I began reading what started as a great blog post. The topic interested me, the writing was humorous and demonstrated expertise. I was settling in for a good read, but there was one major problem; this post was too long.*
When the scroll bar was only a third way down the page, I was wondering when this darn thing was going to end. So I scrolled down the rest of the way only to find out that, yes, my suspicion was correct, I was reading a novel on the topic of the résumé.
Sadly, I stopped reading this promising article.
My purpose today is not to write about the ideal length of a blog post. No, I’m writing about the importance of why brevity is important in your job search and at work.
Brevity in your written communications
1. The debate over the one- or two-page résumé has some merit. My answer to this one has always been, it depends. If you can write a one-page résumé that covers all your relevant accomplishments, do it.
Otherwise your two-page résumé has to be compelling enough for the reviewer to read. Often we’re in love with our own words, but this doesn’t mean others will, especially if what you write is superfluous.
2. Jack Dorsey, the creator of Twitter, had something going when he launched a social media application that allows users to tweet only 140 characters, including spaces. At first I was frustrated with the limitation—and I still think it’s too short—but I’ve since come to see the brilliance of this model.
The twesume was created to make the hiring process quicker. One simply wrote a 140-character tweet with their résumé attached. If the recipient was drawn to the tweet, they would open the applicant’s résumé. Sadly, the twesume didn’t take hold.
3. Thankfully LinkedIn puts limits on characters for its profile sections. For example, you’re only allowed 2,000 characters for the Summary and Employment sections, 120 for your Headline, and other character limitations.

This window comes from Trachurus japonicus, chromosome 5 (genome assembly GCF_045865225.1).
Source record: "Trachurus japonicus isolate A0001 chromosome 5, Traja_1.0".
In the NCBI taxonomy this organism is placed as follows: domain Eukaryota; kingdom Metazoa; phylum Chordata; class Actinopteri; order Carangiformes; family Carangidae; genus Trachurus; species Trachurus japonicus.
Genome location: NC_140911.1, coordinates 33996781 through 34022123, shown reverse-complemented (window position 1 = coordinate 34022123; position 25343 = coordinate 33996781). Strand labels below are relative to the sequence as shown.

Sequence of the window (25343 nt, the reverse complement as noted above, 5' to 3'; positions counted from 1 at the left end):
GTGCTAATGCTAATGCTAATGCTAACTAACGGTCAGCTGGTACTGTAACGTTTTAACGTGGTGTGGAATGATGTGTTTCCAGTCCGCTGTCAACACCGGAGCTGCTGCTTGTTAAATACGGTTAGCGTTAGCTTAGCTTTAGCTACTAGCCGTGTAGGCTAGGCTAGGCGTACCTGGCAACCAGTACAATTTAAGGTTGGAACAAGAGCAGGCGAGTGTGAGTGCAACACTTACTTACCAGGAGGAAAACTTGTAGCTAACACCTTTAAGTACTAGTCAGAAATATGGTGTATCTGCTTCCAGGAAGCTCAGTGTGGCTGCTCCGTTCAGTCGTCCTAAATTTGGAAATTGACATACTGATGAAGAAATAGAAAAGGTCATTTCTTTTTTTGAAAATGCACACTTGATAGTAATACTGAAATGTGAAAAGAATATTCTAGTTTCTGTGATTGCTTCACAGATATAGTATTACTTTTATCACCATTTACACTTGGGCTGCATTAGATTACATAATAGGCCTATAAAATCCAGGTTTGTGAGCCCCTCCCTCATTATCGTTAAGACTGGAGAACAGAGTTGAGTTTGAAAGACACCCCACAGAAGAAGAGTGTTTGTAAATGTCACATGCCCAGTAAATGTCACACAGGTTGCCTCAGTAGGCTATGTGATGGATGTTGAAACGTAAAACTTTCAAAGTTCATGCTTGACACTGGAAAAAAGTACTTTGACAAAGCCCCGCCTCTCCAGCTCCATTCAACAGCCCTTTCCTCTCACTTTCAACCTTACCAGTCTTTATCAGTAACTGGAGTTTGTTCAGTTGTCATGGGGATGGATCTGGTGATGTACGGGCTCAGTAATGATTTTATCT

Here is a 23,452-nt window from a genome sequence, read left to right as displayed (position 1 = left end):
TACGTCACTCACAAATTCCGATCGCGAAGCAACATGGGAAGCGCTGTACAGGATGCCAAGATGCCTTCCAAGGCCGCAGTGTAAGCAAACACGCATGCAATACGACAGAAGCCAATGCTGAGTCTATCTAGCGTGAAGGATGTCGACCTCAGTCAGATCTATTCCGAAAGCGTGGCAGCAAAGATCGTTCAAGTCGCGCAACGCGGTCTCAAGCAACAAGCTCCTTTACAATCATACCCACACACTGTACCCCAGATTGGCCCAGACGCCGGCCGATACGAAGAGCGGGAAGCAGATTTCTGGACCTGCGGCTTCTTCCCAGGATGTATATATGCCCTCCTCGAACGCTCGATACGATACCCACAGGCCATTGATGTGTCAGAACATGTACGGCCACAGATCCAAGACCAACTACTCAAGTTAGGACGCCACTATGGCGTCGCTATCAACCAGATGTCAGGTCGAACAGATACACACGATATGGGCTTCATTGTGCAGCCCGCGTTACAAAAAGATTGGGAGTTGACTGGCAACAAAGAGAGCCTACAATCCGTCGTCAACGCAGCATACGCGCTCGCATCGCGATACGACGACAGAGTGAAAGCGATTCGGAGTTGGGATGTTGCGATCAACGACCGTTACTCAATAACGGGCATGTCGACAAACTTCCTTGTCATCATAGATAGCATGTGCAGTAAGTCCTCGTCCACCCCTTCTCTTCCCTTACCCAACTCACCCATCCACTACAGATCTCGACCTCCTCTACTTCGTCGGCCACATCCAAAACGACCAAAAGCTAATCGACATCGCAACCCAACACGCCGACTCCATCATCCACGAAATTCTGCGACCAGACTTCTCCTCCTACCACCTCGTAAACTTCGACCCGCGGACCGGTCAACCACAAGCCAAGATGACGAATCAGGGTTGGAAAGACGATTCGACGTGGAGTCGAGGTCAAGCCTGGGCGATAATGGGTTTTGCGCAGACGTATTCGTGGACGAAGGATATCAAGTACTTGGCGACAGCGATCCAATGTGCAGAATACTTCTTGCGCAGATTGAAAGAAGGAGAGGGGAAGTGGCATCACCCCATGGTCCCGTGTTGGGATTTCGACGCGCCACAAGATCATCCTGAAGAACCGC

This has caused me to think more carefully about what I write on my profile. These limits have also kept the length of prose under control for those who, like me, tend to be verbose.
4. Don’t you hate long e-mail messages? If you’re nodding in total agreement, you and I are on board with this one. The general rule is that if your e-mail to a supervisor or colleague exceeds two paragraphs, get your butt of your chair and go to his office.
A good rule of thumb is to write your brief message in the Subject Header, e.g., Meet for a marketing meeting at 2pm in the White room on Tuesday, 11/18. The body of the e-mail can contain the topics to be discussed.
Brevity in your verbal communications
5. The interview is not a time when you want to ramble on about irrelevant details. Answer the questions as concisely as possible, while still demonstrating value. If the interviewer needs to know more, he’ll ask for clarification or deliver a follow-up question.
Many people have lost the job opportunity because they talked too much. When I conduct mock interviews, I sometimes feel as though I’ll nod off and lose my concentration.
I’m not the only one who feels this way. People who’ve interviewed others will concur that long answers can be so painful that they’ll end the interview before asking the remaining questions.
6. Brevity is also important when you’re networking. People generally like to be listened to, not talked at. Allow your networking partners to explain their situation and needs, and then try to come up with solutions.
Conversely, your networking partners should want to hear about you. On occasion you’ll come across people who don’t get the listening aspect and will make your networking experience painful. Do people the favor of listening to what they have to say, and give your advice with concise answers.
7. At work you must practice brevity whenever possible. It’s said that extraverts tend to talk more than introverts, whereas introverts are better listeners. Try to be an ambivert—a mixture of the two dichotomies. Apply the proper amount of listening and talking.
Keep this in mind when you’re speaking with your manager, as she is extremely busy. So state your business as clearly as possible and listen carefully to her suggestions. The same applies to meetings. Don’t dominate them by interrupting and talking on too long.
I’m brought back to the blog post I couldn’t finish which I’m sure is very good, based on the number of comments it received. It’s a shame I’ll never find out, and I wonder if those who provided comments actually read the whole post.
*Many believe the appropriate length is 750 words maximum. I’ve failed this rule by 30 words.
Photo: Flickr, jamelah e.